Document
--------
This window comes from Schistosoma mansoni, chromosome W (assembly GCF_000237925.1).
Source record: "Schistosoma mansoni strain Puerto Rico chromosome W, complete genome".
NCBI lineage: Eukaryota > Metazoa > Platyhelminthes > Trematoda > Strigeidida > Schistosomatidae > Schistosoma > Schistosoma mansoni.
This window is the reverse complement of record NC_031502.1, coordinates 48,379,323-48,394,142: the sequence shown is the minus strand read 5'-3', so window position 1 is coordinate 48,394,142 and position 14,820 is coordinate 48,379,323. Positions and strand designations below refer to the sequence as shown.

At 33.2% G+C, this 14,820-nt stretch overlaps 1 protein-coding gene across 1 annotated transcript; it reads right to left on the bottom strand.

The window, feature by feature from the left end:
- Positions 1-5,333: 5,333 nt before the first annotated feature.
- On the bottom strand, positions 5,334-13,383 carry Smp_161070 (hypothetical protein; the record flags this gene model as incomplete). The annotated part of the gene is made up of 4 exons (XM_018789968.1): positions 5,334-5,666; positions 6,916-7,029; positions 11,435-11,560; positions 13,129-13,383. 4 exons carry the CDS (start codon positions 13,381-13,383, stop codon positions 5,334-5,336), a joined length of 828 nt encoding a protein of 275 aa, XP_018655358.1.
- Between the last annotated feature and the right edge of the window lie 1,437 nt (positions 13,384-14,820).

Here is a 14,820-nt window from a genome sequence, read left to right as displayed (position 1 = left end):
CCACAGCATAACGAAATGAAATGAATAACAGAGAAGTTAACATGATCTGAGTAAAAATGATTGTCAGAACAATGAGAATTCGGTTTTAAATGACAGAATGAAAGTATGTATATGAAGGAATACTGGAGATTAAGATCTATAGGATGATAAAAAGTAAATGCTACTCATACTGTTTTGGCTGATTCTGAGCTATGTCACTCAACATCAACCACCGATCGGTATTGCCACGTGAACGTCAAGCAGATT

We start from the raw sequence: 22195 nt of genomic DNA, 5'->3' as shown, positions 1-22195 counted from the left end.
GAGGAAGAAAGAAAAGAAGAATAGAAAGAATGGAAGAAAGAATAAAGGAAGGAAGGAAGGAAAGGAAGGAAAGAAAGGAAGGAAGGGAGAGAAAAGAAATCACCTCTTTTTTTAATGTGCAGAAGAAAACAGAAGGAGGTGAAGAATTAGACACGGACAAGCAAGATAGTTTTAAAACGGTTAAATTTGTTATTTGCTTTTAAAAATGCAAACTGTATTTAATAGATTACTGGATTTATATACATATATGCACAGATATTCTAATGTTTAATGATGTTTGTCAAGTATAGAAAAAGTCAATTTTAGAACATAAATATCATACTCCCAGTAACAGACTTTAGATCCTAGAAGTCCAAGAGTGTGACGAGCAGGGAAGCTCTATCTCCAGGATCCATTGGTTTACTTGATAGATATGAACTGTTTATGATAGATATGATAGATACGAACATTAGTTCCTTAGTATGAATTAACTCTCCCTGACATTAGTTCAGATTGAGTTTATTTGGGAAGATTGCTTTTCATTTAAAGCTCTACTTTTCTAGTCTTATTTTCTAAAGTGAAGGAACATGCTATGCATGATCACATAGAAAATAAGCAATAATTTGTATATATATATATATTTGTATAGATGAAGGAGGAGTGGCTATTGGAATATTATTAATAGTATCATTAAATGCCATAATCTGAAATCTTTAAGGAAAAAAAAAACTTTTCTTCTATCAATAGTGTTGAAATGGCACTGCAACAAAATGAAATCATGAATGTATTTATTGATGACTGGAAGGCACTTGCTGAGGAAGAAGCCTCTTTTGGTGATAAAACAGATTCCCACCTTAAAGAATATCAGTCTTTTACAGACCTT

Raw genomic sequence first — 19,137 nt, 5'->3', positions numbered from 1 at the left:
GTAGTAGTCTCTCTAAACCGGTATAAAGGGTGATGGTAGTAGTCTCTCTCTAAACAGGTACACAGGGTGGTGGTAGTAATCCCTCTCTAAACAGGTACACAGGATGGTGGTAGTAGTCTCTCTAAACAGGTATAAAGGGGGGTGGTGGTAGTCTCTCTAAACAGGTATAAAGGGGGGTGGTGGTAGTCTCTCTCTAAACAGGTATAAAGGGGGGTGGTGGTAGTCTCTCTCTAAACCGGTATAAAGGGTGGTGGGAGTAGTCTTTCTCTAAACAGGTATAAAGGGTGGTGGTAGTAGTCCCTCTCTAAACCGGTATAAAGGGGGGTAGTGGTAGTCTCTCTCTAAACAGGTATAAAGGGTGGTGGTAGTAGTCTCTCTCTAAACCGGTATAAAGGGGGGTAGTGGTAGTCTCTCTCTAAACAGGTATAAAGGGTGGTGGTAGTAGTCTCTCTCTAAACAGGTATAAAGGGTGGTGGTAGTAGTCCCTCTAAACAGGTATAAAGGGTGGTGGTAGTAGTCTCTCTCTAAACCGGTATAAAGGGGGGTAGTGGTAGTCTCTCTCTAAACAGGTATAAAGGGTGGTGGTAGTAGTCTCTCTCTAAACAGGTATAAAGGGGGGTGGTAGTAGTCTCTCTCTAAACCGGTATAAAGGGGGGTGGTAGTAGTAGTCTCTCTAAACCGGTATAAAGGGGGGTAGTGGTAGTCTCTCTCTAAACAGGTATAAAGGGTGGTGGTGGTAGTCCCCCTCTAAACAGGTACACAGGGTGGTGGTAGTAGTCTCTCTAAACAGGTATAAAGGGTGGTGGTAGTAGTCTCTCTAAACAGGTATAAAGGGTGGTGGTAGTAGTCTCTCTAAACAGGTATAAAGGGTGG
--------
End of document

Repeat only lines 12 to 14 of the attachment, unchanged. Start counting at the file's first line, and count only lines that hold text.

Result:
We start from the raw sequence: 22195 nt of genomic DNA, 5'->3' as shown, positions 1-22195 counted from the left end.
GAGGAAGAAAGAAAAGAAGAATAGAAAGAATGGAAGAAAGAATAAAGGAAGGAAGGAAGGAAAGGAAGGAAAGAAAGGAAGGAAGGGAGAGAAAAGAAATCACCTCTTTTTTTAATGTGCAGAAGAAAACAGAAGGAGGTGAAGAATTAGACACGGACAAGCAAGATAGTTTTAAAACGGTTAAATTTGTTATTTGCTTTTAAAAATGCAAACTGTATTTAATAGATTACTGGATTTATATACATATATGCACAGATATTCTAATGTTTAATGATGTTTGTCAAGTATAGAAAAAGTCAATTTTAGAACATAAATATCATACTCCCAGTAACAGACTTTAGATCCTAGAAGTCCAAGAGTGTGACGAGCAGGGAAGCTCTATCTCCAGGATCCATTGGTTTACTTGATAGATATGAACTGTTTATGATAGATATGATAGATACGAACATTAGTTCCTTAGTATGAATTAACTCTCCCTGACATTAGTTCAGATTGAGTTTATTTGGGAAGATTGCTTTTCATTTAAAGCTCTACTTTTCTAGTCTTATTTTCTAAAGTGAAGGAACATGCTATGCATGATCACATAGAAAATAAGCAATAATTTGTATATATATATATATTTGTATAGATGAAGGAGGAGTGGCTATTGGAATATTATTAATAGTATCATTAAATGCCATAATCTGAAATCTTTAAGGAAAAAAAAAACTTTTCTTCTATCAATAGTGTTGAAATGGCACTGCAACAAAATGAAATCATGAATGTATTTATTGATGACTGGAAGGCACTTGCTGAGGAAGAAGCCTCTTTTGGTGATAAAACAGATTCCCACCTTAAAGAATATCAGTCTTTTACAGACCTT

Raw genomic sequence first — 19,137 nt, 5'->3', positions numbered from 1 at the left: